An excerpt of COOKIE’S CASE

Today, we are bringing you an except from Andy Siegel’s COOKIE’S CASE, along with a chance to receive a copy. For those interested can email jonATcrimespreemag.com and use the word Cookie in the subject line. This is valid until Feb 18th.

 

The Unfortunate Event

By Andy Siegel,
Author of Cookie’s Case

“Scalpel.”

“Scalpel,” repeats the nurse. She delivers it with just the right authority.

The neurosurgeon slits his patient’s throat in one fluid motion. The incision is quick, decisive and skillful. A seeping red river fills the canal.

“Give me some suction here.”

“Suction,” repeats the nurse. She vacuums the blood. Unexpectedly, Dr. McElroy breaks into song, Stairway to Heaven.”

The nurse looks at him, taken aback. His a cappella is as good as his surgical technique, but she disapproves of the buds in his ears.

“Doctor,” she asks, “do you really think you should be listening to Led Zeppelin while performing surgery between the jugular and the base of this young woman’s brain?”

Ignoring her, the surgeon proceeds to carry out the necessary dissection through the various layers of soft tissue which will take him where he needs to be. He uses his arrival at a deep ligament as a natural breaking point where he can respond.

“Nurse, tell me your name again.”

“Molina.”

“Nurse Molina,” he says, as blood collects, “a study almost published in the New England Journal of Medicine presented correlations indicating that certain harmonies in this song were shown to elevate serotonin levels. Serotonin plays an important role as a neurotransmitter for the regulation of mood — and it relaxes me. Of course, skeptical peer reviewers claimed the study was based on unreplicable methodology. There’s always a divide among the members of the medical community, isn’t there?” Then he adds, “You were off on your landmarks, by the way. I’m nowhere near the base of this girl’s brain, anatomically speaking, that is. Now give me more suction.”

“Suction,” she repeats, clearly annoyed.

McElroy resumes the song but is finished with the scalpel. With a long reach in front of Molina, he returns the blood-tinged instrument to the surgical tray. It would be possible to perceive this bypassing of Molina, the surgical nurse, as a snub. He breaks off his singing.

“Retractors here . . . here . . . here . . . and here.” He points to four spots along the edges of the incision.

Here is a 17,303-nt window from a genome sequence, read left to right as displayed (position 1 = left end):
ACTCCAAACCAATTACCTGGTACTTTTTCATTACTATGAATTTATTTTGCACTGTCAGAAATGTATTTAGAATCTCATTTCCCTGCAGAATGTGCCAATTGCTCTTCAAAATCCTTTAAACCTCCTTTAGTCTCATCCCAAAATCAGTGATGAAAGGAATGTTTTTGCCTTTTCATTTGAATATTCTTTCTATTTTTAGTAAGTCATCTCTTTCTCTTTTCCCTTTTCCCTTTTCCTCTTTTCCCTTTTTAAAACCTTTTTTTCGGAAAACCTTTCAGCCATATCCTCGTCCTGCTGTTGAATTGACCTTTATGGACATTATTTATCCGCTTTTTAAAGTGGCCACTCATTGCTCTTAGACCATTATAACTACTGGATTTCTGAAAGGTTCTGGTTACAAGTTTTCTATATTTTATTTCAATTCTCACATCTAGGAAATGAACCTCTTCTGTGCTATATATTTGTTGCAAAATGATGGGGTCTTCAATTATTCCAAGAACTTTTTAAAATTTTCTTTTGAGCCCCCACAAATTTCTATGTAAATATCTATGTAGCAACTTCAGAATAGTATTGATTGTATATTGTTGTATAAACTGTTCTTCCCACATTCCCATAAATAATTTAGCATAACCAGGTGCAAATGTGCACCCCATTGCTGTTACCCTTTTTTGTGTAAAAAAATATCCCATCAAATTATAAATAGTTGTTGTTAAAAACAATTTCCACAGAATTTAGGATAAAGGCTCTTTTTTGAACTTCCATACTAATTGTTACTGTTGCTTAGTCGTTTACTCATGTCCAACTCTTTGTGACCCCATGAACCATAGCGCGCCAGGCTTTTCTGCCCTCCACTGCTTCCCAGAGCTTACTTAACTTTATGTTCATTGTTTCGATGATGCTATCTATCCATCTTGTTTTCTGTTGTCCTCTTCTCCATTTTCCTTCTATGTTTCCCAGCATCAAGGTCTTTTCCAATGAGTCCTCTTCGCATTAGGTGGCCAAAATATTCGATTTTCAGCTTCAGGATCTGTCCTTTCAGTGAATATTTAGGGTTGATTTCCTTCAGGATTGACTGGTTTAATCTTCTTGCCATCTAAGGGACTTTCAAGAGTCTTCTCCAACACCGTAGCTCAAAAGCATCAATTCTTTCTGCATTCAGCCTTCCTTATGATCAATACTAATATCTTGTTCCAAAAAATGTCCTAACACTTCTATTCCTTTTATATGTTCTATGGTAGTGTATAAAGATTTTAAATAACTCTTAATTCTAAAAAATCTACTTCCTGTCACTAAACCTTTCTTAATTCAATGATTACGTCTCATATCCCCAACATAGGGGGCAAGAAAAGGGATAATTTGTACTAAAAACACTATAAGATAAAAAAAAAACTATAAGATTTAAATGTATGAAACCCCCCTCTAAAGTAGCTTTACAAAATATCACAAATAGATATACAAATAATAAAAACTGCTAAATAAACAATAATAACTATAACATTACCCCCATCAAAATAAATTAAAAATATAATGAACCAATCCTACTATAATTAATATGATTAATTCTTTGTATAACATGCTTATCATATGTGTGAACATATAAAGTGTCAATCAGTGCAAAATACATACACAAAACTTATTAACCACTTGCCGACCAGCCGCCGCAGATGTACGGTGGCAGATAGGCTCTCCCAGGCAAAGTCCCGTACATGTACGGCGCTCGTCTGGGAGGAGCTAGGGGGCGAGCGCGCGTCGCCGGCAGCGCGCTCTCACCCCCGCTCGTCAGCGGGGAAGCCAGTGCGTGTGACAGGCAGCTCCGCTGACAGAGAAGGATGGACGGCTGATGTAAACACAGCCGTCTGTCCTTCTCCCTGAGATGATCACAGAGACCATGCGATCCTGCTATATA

“Retractors,” repeats Nurse Molina, applying them, two on each side. She’s unhappy about their exchange — and about the snub — but understands a good working relationship in the OR takes time to develop. Nonetheless, she regards this young doctor as a cowboy, given his decision to perform spine surgery through the front of the neck.

“Give me a little more exposure with those retractors, Nurse.” Pause. “That’s better. Now more suction.”

“Suction.”

“Give me a fifteen blade.”

“Fifteen blade,” she repeats. She hands it to him.

McElroy inserts the blade, crooning, “Oooooh . . . ,” transitioning from the song’s mellow front end into its up-tempo crescendo in perfect pitch.

“Pay attention!” bursts out Nurse Molina. She can’t help herself. “To what you’re doing,” she finishes, in a more collected tone. “I think you nicked her.”

“Thank you, Nurse.”

“No, I mean I think you accidentally cut through the lining of her spinal cord, the dura into the arachnoid.”

“Thank you for defining the medical terms, Nurse.”

Frustrated, she tries again. “Doctor, I mean lower on her neck. Near the fourth cervical vertebrae, away from where you’re operating up at C2.” Molina points to the lower aspect of the exposed surgical field. “Over here.”

“Thank you, Nurse,” McElroy responds in a firm tone. He is dismissing her.

Molina takes two determined steps, nudging Reggie, the physician’s assistant, who is keeping mum, out of the way. She moves closer to McElroy, invading his space. This is a clear violation of the unwritten rules and regulations of operating room decorum. He stops and withdraws. She looks deep into the neck cavern where glistening white vertebral bones are visible. Molina points and counts, “C2, C3,” as she moves down the stack. “Right here, Doctor, at C4, there’s a fluid leak. That shouldn’t be.”

She points to a clear liquid slowly leaking out of a thin layer of tissue, one microdrop at a time. Drip . . . drip . . . drip.

The above is an excerpt from the book Cookie’s Case by Andy Siegel. The above excerpt is a digitally scanned reproduction of text from print. Although this excerpt has been proofread, occasional errors may appear due to the scanning process. Please refer to the finished book for accuracy.

Copyright © 2015 Andy Siegel, author of Cookie’s Case

Author Bio
Andy Siegel
 is a personal injury and medical malpractice attorney in New York City. A graduate of Tulane University and Brooklyn Law, he grew up on Long Island and now lives in Westchester County. In 2008 he was elected to the board of the New York State Trial Lawyers Association. Cookie’s Case (2015) is the second novel in the Tug Wyler series. The first, Suzy’s Case, was published in 2012 and selected as a Poisoned Pen Bookstore 2012 Best Debut Novel and a Suspense Magazine Best Book of 2012. In 2013 it was named a People.com Best Beach Reads.

For more information please visit http://andysiegel.com, and follow the author on Facebook and Twitter.

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